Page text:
GFOPPPA : The success Formula
Stephanie Abrams
There are steps to follow to reach a goal. Usually, people who have achieved success in a particular field create the pattern that others emulate to get to the same place. Recognizing those steps, and then implementing them, are the keys to your personal success.

In some areas, we do not even think about the fact that there is a formula to reach success. Simple formulas like take a music lesson followed by practicing the lesson followed by another lesson will result in learning to play an instrument. Playing the instrument may be viewed as success. Playing the instrument well may be viewed as another level of success. Giving up after a year because you don't play the instrument well results in an enormous waste of the time of both the teacher and the student and an enormous waste of somebody's money!

In evaluating what it takes to be success, I have distilled the process down to seven (7) steps, each represented by a letter. The letter P appears three times so, as in all scientific formulae, it is represented as P to the third power.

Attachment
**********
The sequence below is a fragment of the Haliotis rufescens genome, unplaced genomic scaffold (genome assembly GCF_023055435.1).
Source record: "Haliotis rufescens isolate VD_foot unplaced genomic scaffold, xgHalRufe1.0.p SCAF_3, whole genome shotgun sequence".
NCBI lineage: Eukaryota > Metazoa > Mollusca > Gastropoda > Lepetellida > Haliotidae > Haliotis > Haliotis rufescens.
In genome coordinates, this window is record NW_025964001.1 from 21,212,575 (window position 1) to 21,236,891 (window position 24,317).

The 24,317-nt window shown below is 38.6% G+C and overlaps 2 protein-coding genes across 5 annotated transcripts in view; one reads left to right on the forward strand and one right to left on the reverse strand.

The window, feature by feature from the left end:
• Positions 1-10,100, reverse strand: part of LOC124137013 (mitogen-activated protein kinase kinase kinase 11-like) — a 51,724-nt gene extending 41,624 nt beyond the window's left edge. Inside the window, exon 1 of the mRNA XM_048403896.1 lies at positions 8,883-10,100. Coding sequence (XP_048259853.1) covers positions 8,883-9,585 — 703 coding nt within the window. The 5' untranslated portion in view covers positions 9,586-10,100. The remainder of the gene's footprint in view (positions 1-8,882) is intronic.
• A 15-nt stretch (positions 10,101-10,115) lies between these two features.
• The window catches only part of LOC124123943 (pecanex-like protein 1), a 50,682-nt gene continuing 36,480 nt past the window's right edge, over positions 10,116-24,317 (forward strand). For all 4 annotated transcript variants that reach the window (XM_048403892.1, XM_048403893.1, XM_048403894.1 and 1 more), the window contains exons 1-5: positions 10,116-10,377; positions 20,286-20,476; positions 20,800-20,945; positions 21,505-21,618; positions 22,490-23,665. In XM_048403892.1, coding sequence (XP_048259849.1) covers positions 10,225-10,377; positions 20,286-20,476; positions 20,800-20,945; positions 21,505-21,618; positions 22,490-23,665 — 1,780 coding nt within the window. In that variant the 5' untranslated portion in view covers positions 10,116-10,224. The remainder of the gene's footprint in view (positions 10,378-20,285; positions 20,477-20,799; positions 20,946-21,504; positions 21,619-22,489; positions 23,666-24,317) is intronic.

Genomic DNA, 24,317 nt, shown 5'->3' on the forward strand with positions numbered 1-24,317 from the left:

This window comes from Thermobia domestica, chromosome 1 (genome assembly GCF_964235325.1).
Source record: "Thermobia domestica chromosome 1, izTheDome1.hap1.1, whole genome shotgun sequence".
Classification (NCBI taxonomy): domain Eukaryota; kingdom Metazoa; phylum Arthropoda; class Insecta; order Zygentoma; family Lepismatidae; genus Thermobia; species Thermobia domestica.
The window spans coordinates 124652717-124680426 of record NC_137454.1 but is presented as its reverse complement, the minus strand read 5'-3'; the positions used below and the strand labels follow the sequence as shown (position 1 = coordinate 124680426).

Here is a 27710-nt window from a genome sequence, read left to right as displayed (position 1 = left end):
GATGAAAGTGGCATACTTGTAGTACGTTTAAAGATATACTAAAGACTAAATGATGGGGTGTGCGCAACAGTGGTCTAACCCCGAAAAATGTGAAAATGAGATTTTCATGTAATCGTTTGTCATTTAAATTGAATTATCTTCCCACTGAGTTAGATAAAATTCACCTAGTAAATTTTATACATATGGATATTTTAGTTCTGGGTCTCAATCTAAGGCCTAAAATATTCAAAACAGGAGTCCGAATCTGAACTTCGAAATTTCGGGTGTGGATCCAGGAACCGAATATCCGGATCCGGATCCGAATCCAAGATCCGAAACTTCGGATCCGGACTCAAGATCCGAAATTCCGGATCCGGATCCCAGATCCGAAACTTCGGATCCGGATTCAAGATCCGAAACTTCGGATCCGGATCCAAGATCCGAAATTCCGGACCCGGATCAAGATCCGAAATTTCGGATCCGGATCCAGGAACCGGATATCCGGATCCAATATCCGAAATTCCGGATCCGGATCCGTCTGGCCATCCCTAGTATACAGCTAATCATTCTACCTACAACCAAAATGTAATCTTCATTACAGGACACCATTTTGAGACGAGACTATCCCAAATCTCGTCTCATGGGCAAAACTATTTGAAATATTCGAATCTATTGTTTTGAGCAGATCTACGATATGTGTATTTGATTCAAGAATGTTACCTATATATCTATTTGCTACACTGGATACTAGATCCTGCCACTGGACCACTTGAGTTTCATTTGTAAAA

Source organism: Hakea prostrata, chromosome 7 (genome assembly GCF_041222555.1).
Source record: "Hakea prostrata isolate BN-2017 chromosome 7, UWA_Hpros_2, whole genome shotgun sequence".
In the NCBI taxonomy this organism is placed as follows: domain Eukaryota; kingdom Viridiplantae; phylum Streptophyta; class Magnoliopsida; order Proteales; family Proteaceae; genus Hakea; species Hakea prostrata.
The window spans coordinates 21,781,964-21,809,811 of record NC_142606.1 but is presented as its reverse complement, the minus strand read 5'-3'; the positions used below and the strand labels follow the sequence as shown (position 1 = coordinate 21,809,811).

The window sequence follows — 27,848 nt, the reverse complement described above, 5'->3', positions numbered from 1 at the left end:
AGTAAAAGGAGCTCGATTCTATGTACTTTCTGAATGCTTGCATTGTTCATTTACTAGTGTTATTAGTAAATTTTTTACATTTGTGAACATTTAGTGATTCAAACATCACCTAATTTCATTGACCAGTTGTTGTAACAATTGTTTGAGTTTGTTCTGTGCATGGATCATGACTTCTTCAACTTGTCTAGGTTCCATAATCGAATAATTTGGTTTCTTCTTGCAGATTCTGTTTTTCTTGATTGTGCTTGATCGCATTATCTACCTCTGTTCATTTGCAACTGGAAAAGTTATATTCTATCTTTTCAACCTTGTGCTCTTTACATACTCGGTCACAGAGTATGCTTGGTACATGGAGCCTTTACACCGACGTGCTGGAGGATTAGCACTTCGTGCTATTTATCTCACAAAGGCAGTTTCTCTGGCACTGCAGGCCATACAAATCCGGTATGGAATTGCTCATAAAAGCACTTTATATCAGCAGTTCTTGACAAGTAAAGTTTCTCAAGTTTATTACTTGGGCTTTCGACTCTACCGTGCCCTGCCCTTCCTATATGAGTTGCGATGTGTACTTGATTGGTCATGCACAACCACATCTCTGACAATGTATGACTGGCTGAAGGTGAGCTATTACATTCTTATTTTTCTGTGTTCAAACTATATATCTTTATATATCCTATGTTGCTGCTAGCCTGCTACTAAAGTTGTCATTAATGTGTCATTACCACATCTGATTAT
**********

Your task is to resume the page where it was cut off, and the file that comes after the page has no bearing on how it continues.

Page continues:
The following overviews GFOPPPA, the Success Formula:


Set them! Be precise! And set a deadline to reach this goal. Don't have hazy goals like, "I want to be rich," or " I want to be famous," or "I want to be successful," or "I want to be happy." Those words are much too general.

Decide exactly what rich means to you in terms of money, possessions, family, knowledge, sales figures, whatever. Be specific in your goals. Is success a title? Is it power? Power over what or whom? A company, an association, a neighborhood? Who has to know or recognize you and your success in order for you to be famous? Is it a community, an industry, your father?